4th ODI: Dhoni and Jadeja take India to 278

A Rohit Sharma half-century full of edges and graceful shots in equal measure anchored a fledgling innings, but it was a 127-run finishing stand between MS Dhoni and Ravindra Jadeja that undid – to an extent – the incredibly disciplined spells from Kyle Mills and Tim Southee, who went for 78 in their 20 overs for three wickets. A hundred of those 127 came in the last 10. The sweetest of the three fifties was that of Jadeja, involving few low-percentage shots or edges. India needed the best from the lower middle order after they dropped Shikhar Dhawan and Suresh Raina, and saw Virat Kohli fail as opener. This might have been the lowest total of the series, but it came on a pitch whose slowness made timing shots difficult.

If Raina’s axing was overdue, Dhawan’s was a surprise. Raina got 30 innings without a fifty against sides other than Zimbabwe or an Associate, Dhawan had gone nine. His regular opening partner, Rohit Sharma, enjoyed the other kind of drop – by Ross Taylor at slip – otherwise India would have been looking at a pretty dire situation. Kohli had already been suffocated by Southee and Mills into top-edging the first short ball tried. Had Rohit not been missed when edged Southee through on 14 off 27 – India were to lose Ajinkya Rahane to another wisely delivered short delivery in the next over – Dhoni would have been looking at a long period of recovery.+

Even Rohit had now started to look comfortable. Not many batsmen can look as ungainly and as majestic in the same innings as often as Rohit does. The ungainly had now begun to give way to the majestic with sixes beginning to flow effortlessly. Just then, though, his luck ran out and he nicked Kane Williamson down the leg side for 79 off 94, his acceleration left incomplete. Of all the bowlers. Of all the balls.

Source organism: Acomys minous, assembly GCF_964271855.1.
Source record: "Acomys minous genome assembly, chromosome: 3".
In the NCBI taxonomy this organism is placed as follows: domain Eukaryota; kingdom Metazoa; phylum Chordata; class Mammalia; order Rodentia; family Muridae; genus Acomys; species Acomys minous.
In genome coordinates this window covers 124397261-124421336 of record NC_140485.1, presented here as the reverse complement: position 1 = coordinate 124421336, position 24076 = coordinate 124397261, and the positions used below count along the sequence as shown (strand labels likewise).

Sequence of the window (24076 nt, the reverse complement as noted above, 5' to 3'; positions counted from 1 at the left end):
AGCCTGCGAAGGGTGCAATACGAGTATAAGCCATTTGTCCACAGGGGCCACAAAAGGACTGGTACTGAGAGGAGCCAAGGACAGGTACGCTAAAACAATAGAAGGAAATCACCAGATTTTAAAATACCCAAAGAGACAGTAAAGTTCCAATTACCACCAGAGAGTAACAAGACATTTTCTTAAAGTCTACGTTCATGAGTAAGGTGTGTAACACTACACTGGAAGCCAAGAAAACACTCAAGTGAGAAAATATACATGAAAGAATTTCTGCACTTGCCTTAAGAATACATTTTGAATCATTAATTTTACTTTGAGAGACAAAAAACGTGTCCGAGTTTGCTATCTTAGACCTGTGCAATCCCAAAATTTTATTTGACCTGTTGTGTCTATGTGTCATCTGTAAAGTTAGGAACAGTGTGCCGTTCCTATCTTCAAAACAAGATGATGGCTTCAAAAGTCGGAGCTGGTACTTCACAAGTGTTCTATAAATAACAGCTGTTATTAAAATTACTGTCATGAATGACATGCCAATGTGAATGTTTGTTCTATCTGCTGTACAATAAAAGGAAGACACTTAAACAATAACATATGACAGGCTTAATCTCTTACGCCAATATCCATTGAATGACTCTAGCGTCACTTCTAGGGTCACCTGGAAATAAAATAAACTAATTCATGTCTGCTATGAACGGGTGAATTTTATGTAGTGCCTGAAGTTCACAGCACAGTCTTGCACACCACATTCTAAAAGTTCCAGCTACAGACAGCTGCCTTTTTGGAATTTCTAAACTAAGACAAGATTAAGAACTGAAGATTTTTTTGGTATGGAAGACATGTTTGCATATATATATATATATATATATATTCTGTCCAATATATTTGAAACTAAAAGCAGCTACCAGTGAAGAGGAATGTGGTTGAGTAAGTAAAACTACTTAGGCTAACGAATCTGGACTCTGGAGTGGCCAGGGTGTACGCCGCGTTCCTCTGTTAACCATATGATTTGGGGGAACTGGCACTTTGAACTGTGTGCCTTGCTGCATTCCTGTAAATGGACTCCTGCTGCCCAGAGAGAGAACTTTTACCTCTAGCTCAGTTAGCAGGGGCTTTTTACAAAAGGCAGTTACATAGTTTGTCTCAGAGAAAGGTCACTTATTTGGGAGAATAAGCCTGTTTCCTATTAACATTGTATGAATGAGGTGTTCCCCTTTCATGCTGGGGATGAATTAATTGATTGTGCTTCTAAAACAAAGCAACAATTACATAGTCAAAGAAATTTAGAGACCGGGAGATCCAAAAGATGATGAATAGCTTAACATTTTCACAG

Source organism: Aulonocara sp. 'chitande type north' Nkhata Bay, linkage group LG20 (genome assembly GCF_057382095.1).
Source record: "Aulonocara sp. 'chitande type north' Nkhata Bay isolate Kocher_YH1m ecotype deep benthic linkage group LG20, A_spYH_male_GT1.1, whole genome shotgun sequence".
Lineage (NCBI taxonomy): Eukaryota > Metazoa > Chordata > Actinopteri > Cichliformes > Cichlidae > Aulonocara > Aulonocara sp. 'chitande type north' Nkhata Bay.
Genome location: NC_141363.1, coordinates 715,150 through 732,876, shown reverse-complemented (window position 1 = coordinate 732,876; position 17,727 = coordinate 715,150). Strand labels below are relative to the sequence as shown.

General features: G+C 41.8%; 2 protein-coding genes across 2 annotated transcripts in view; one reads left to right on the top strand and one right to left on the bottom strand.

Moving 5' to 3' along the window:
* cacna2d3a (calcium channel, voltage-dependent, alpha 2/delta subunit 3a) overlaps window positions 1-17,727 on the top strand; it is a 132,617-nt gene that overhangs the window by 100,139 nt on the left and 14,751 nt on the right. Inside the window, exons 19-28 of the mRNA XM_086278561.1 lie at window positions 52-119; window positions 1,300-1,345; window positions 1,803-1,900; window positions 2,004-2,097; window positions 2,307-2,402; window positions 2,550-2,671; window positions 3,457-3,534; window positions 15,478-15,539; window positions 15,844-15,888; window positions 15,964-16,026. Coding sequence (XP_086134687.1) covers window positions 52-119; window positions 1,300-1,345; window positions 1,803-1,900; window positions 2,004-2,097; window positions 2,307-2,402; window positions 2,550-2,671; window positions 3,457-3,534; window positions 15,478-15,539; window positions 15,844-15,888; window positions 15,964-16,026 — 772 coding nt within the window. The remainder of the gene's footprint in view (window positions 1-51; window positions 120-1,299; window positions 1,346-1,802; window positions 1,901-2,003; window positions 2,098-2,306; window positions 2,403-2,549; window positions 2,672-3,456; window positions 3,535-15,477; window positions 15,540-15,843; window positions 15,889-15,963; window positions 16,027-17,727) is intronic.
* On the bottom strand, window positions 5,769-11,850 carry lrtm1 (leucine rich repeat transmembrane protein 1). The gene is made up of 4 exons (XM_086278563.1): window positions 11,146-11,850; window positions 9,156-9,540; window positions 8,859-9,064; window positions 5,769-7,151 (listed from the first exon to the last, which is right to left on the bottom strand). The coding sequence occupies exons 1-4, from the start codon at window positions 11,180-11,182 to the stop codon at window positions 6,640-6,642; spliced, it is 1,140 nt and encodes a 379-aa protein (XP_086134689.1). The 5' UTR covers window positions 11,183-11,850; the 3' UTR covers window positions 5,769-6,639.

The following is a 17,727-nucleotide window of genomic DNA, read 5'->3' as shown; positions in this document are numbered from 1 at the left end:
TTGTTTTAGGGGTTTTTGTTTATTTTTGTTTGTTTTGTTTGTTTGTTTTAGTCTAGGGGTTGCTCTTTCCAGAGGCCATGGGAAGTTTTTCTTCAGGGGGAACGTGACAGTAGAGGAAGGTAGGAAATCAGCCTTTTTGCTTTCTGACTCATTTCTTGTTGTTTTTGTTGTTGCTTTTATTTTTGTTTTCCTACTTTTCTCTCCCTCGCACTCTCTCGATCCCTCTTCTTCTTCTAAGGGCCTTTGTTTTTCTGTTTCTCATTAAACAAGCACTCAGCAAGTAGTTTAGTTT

India lost No. 6 R Ashwin soon to make it 151 for 5 in the 34th over, and could still end up not using all their overs. They needed a calculated finish. They needed Dhoni. Dhoni took it upon himself to not lose a wicket in the Powerplay. It didn’t matter that only 24 came in those five overs. Dhoni knew he could make up for it later. Dhoni also knew Jadeja at the other end was in the batting form of his life.

Instead, the recovery came down to Rohit and Rayudu, both of whom rode their luck a bit. Rohit, who had been 5 off 20 at one stage, had to play some desperate shots, but somehow managed to keep avoiding fielders. By the time Rayudu top-edged the profligate Hamish Bennett in the 26th over, India had given themselves some sort of a platform.

Until the 45th over, Dhoni even kept handing over the strike to Jadeja, who effortlessly kept picking a boundary every over. Be it the cut in front of square, the swat over midwicket, or over the muscled drive straight down the ground, Jadeja kept timing everything.

New Zealand’s selection choices didn’t prove to be golden either. They brought James Neesham in for Corey Anderson, and Mills replaced Mitchell McClenaghan and not Bennett, who had impressed on the quick Auckland surface. Between them, Bennett and neeshan went for 126 in 17 overs, and made fielding errors too, adding to the hosts’ frustration towards the end. Dhoni and Jadeja were smart in targeting the two even as Mills bowled overs 43, 45, 47 and 49 for just 29 runs. Fifty-one came from the four overs bowled at the other end, including a last-ball six that took Dhoni’s strike rate past a run a ball, only marginally behind Jadeja.